This memorandum is in response to your request for our legal opinion regarding whether,
Armando J. M~ would be entitled to child's insurance benefits based on the account
of J. Ralph M~. In brief, our opinion is that the child is entitled to child's insurance
benefits under the relevant law.
The deceased wage earner (DWE), Juan M~, and Helen D~, Armando's mother, lived together
in New Mexico from February to August 1975. The two then moved to California and lived
with Ms. D~ sister.  Armando was born on November 16, 1975. The three continued to reside together until
February 1976 when the DWE returned to New Mexico.
The child carries the DWE's surname, and the DWE is named as the child's father on
the birth certificate.. Several people submitted written statements that the DWE held
himself out as Armando's father. The DWE's ex-wife Florise M~ made a statement against
interest  that Armando was the DWE's child.
The Social Security Act makes the payability of child's insurance benefits dependent
on whether a party would be able to claim in intestate succession in a proceeding
in the state where the deceased wage earner was domiciled. 42 U.S.C. §416(h)(2)(A);
20 C.F.R. §§404.354 and 404.355 (1987). Because Juan M~ was domiciled in New Mexico
when he died, the proper consideration is whether Armando would inherit under the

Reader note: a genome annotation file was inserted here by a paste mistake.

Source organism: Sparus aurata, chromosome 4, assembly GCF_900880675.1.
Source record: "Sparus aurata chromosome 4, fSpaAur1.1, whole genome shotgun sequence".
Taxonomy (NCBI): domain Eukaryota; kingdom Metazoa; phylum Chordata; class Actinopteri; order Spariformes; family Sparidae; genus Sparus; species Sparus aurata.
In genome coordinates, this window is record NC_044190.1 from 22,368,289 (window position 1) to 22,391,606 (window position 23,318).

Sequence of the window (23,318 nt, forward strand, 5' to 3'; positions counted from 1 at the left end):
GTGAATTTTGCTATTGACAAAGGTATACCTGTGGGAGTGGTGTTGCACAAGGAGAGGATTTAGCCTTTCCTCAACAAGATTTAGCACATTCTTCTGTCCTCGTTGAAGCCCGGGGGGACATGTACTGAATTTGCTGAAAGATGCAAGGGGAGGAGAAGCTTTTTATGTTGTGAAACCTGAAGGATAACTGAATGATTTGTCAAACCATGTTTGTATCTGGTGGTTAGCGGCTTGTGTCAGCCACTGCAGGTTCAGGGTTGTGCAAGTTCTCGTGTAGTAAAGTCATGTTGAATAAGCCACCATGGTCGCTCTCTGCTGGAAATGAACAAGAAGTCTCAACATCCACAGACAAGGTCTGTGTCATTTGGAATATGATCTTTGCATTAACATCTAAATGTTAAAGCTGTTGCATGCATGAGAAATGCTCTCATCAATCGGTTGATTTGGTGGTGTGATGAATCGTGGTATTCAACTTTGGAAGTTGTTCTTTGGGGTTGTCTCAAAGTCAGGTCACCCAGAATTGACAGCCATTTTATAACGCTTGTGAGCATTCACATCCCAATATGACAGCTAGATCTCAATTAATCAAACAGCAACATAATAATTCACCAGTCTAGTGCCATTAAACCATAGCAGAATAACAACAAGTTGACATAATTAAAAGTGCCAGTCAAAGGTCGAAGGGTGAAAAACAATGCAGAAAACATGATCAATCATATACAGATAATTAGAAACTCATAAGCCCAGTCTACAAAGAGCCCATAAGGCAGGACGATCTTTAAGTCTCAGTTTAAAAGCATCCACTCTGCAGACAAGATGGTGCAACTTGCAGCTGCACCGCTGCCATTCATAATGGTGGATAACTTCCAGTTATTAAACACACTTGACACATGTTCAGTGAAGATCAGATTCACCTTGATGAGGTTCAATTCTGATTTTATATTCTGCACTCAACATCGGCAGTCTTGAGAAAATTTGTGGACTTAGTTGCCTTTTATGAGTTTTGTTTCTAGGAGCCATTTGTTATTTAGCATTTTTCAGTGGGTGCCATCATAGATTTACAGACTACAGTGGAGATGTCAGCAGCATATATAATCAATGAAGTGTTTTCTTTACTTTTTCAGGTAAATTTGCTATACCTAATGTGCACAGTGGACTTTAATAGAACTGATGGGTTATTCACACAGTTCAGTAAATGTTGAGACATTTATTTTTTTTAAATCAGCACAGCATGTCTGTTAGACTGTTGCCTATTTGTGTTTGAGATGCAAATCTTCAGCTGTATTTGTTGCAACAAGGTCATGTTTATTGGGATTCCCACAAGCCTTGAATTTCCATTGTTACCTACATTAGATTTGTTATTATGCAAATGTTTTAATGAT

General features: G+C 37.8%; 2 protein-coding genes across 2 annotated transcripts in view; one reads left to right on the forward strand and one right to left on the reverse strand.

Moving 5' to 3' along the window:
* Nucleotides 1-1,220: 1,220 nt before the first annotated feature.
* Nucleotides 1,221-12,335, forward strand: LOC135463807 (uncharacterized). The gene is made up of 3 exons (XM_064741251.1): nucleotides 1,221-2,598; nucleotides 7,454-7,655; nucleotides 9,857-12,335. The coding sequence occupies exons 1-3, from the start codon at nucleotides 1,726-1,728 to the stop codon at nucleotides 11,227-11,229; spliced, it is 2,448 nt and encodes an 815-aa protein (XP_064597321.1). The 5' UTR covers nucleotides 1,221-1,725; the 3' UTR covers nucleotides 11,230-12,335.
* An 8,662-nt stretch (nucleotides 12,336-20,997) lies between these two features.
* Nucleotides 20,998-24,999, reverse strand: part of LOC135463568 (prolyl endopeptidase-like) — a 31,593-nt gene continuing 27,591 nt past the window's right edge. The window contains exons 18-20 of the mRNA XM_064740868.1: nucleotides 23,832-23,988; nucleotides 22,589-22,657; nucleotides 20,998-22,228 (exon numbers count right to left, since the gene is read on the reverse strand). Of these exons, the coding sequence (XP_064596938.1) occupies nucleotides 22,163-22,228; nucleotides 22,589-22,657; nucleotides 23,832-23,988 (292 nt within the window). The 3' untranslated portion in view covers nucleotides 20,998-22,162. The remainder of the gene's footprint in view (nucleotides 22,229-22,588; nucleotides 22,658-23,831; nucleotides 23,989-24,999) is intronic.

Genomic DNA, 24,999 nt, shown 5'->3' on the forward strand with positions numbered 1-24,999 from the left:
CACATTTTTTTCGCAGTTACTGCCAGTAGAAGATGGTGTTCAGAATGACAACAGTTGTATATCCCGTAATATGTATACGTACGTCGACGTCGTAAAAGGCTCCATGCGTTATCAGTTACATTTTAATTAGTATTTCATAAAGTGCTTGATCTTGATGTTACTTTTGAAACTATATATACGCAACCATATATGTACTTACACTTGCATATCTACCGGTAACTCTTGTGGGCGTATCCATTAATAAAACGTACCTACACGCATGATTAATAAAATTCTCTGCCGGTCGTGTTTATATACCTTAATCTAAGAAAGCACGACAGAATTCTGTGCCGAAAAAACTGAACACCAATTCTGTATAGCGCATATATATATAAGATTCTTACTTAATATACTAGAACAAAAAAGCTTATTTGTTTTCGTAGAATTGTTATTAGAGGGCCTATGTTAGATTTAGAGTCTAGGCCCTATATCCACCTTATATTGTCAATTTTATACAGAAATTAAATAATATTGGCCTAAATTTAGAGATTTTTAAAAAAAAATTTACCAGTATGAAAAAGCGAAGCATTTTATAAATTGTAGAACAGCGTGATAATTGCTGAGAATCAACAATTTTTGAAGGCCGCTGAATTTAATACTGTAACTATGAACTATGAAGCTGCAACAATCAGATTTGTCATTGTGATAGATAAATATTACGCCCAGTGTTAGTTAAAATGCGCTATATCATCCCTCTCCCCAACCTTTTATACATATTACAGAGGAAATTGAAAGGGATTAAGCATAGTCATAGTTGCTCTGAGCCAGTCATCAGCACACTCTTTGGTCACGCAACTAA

law of intestate succession as applied by the New Mexico courts. In our opinion, the
New Mexico courts would follow California law for determining Armando M~ status as
the DWE's child.
The Second Restatement of the Conflict of Laws states: (1) Whether a child is legitimate
is determined by the local law of the state which, with respect to the particular
issue, has the most significant relationship to the child and the parent under the
principles stated in _6.
(2) The child will usually be held legitimate if this would be his status under the
local law of the state where either (a) the parent was domiciled when the child's
status of legitimacy is claimed to have been created or (b) the child was domiciled
when the parent acknowledged the child as his own.
Restatement (Second) of Conflict of Laws §287 (1971). The New Mexico Supreme Court
has adopted the "most closely related" test with regard to the status of a child based
on domicile. Montoya v. Collier, 512 P.2d 684 (N.M. .1973). In the Montoya case the New Mexico Court followed the
Restatement position on custody and guardianship of a child, which leads us to conclude
the Court would follow the Restatement view here.
In one paternity case, the New Mexico Court cited to a Washington case for the proposition
that paternity is a fact to be proved as any other fact, i.e., by a preponderance
of the evidence. State ex tel. Human Services Dept. v. Coleman, 723 P.2d 971, 975 (N.M. App. 1986) (citing Matter of Estate of Cook, 598 P.2d 1076 (Wash. App. 1985)). The Washington case on which the New Mexico court
relied also held that paternity (legitimacy) is a status issue for conflicts of law
purposes and that determinations of personal status are governed under the local law
under which the status was created. Id. Thus, we believe that New Mexico would apply
California law in the situation presently posed to us where the child was born and
his putative "legitimation" occurred in California, and the mother and child continue
to reside there.
Next, we turn to California law to determine whether Armando would be considered the
DWE's child for inheritance purposes under that state's law. The California Probate
Code states in pertinent part: (a) A relationship of parent and child is established